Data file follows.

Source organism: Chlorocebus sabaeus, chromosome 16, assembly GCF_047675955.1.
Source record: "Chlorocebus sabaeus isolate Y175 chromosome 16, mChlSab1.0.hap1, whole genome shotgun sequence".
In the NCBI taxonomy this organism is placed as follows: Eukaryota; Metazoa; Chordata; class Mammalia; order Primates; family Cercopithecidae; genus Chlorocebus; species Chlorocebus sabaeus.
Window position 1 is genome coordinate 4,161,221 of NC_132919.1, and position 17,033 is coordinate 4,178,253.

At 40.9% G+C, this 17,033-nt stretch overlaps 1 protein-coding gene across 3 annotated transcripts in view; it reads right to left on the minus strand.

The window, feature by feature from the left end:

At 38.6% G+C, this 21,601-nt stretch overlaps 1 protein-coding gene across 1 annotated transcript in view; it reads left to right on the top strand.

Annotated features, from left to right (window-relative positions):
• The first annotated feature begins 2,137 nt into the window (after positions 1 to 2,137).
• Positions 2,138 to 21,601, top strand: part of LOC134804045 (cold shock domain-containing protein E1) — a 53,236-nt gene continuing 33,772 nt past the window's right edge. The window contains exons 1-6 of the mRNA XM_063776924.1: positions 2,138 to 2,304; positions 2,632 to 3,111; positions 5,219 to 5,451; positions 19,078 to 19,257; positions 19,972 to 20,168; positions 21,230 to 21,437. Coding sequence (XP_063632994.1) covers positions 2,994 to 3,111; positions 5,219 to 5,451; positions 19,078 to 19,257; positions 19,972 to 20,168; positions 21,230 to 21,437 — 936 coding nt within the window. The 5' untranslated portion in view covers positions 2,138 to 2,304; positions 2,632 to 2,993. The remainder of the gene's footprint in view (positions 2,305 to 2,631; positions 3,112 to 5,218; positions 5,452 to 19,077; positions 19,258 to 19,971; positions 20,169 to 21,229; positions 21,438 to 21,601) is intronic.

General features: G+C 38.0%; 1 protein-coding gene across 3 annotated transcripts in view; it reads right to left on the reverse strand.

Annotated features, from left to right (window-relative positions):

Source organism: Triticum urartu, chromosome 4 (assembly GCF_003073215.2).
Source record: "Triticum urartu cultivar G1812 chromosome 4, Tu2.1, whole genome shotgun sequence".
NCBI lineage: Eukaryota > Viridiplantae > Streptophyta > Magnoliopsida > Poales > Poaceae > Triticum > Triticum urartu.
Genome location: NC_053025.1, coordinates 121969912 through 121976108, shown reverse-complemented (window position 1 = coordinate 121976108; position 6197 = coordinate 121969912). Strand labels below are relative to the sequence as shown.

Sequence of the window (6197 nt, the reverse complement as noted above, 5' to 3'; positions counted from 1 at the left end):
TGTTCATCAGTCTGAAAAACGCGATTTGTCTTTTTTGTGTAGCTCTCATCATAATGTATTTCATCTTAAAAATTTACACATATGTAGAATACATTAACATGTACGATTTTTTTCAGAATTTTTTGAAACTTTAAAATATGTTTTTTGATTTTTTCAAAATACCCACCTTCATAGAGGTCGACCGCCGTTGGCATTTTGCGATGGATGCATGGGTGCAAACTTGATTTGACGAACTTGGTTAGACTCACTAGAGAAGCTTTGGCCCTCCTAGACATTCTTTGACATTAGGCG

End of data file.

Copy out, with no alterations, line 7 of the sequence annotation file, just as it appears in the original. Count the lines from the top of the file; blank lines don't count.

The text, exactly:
At 38.6% G+C, this 21,601-nt stretch overlaps 1 protein-coding gene across 1 annotated transcript in view; it reads left to right on the top strand.